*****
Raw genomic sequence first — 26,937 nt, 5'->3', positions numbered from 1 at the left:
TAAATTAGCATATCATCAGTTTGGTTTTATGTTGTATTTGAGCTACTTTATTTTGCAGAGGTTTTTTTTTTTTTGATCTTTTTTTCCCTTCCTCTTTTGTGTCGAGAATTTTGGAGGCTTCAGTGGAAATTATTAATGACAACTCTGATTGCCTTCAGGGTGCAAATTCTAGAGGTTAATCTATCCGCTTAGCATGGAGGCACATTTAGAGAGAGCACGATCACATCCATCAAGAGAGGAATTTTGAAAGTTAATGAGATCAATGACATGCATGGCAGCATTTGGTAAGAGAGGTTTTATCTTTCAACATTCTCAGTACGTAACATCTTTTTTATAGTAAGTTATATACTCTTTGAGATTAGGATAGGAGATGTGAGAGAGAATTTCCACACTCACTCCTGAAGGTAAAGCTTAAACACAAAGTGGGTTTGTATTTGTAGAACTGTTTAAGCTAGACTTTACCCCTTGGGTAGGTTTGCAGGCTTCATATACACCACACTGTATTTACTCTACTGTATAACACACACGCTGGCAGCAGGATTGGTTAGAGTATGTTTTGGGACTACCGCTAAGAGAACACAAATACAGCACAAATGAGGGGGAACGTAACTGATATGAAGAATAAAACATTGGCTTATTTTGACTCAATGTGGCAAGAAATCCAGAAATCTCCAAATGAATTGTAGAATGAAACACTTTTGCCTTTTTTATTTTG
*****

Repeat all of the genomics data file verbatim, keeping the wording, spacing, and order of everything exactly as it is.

Raw genomic sequence first — 26,937 nt, 5'->3', positions numbered from 1 at the left:
TAAATTAGCATATCATCAGTTTGGTTTTATGTTGTATTTGAGCTACTTTATTTTGCAGAGGTTTTTTTTTTTTTGATCTTTTTTTCCCTTCCTCTTTTGTGTCGAGAATTTTGGAGGCTTCAGTGGAAATTATTAATGACAACTCTGATTGCCTTCAGGGTGCAAATTCTAGAGGTTAATCTATCCGCTTAGCATGGAGGCACATTTAGAGAGAGCACGATCACATCCATCAAGAGAGGAATTTTGAAAGTTAATGAGATCAATGACATGCATGGCAGCATTTGGTAAGAGAGGTTTTATCTTTCAACATTCTCAGTACGTAACATCTTTTTTATAGTAAGTTATATACTCTTTGAGATTAGGATAGGAGATGTGAGAGAGAATTTCCACACTCACTCCTGAAGGTAAAGCTTAAACACAAAGTGGGTTTGTATTTGTAGAACTGTTTAAGCTAGACTTTACCCCTTGGGTAGGTTTGCAGGCTTCATATACACCACACTGTATTTACTCTACTGTATAACACACACGCTGGCAGCAGGATTGGTTAGAGTATGTTTTGGGACTACCGCTAAGAGAACACAAATACAGCACAAATGAGGGGGAACGTAACTGATATGAAGAATAAAACATTGGCTTATTTTGACTCAATGTGGCAAGAAATCCAGAAATCTCCAAATGAATTGTAGAATGAAACACTTTTGCCTTTTTTATTTTG